While California already has an occupational disease presumption for skin cancer, the state proposed legislation to expand the presumption to certain peace officers of the Department of Fish and Wildlife as well as the Department of Parks and Recreation. Another California proposal would extend the time period for certain lifeguards to file a claim for skin cancer. These bills were introduced in 2021 and carried over to the 2022 legislative session.
Michigan enacted legislation to extend the presumption for certain occupational diseases, including skin cancer, to part-time, paid on-call, and volunteer firefighters (HB 4172).
In addition, the issue of heat-related illnesses and injuries is receiving more attention as average temperatures have increased. Concerns also surfaced regarding first responders’ injuries related to disaster response.
It is possible that we will see an increase in skin cancer presumption bills, heat-related proposals, and other topics that may be related to climate change in 2022 and beyond.
Compensation for College Athletes
According to the
National Conference of State Legislatures, 25 states passed legislation and three states issued executive orders that, in general, would allow college athletes to receive compensation for use of their name, image, or likeness. There is also pending federal legislation on this topic.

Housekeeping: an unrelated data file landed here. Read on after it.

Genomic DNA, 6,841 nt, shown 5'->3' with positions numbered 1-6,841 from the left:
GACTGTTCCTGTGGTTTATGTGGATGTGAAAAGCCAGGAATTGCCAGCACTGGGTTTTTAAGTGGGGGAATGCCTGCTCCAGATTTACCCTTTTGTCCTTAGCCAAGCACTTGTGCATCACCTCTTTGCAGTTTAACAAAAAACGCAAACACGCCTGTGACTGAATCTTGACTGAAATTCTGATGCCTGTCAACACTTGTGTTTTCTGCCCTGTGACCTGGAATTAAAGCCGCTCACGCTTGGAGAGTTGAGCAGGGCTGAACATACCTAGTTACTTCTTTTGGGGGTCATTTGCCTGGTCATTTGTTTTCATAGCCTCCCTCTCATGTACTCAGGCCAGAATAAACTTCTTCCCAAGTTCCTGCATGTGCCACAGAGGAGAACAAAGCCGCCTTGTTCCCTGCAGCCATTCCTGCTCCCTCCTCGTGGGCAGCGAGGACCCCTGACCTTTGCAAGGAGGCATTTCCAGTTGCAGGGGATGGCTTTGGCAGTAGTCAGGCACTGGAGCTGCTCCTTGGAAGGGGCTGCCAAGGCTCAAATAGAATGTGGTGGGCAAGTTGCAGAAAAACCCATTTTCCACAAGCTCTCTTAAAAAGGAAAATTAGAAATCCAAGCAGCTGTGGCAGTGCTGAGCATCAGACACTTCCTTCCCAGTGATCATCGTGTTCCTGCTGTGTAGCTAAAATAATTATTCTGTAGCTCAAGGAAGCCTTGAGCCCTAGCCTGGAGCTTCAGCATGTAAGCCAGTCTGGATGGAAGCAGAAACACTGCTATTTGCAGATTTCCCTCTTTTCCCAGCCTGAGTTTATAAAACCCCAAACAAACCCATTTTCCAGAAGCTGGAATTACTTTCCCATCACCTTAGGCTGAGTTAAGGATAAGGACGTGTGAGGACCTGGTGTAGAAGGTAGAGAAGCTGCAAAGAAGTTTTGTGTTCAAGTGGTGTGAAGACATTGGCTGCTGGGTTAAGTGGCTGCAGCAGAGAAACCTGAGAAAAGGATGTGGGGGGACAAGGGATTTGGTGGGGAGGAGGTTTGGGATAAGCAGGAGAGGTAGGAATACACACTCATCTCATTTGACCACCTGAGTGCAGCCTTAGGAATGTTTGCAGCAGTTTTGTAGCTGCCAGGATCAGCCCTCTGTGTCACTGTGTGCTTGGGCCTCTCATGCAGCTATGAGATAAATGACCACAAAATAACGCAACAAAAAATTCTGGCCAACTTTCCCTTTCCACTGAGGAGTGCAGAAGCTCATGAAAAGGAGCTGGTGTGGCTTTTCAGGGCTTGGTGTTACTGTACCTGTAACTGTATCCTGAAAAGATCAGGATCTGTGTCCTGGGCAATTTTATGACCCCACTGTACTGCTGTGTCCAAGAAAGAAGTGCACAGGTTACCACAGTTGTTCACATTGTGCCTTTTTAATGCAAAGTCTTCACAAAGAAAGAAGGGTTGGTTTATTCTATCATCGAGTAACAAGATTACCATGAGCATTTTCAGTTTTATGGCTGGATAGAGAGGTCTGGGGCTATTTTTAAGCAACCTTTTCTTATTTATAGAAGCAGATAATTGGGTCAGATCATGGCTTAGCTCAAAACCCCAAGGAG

Additionally, in September 2021, the National Labor Relations Board (NLRB) issued Memorandum GC 21-08, Statutory Rights of Players at Academic Institutions (Student-Athletes) Under the National Labor Relations Act. The memorandum reinstated a prior position from the NLRB that certain college athletes are considered employees under the National Labor Relations Act.
This raises several questions, such as whether this is the start of a new trend to expand compensation for college athletes beyond use of name, image, and likeness. If so, could this expansion ultimately impact the workers compensation system? Will college athletes injured on the playing field receive workers compensation for their injuries in the future? It remains to be seen.
NCCI Resources for Workers Compensation Legislative Developments
1. Where can I find updates on workers compensation legislation?
NCCI monitors workers compensation legislation in all jurisdictions and at the federal level on our
Legislative Activity page on
2. Where can I find information on workers compensation regulatory and legislative trends?
3. Where do I go for COVID-19 legislative and regulatory activity updates?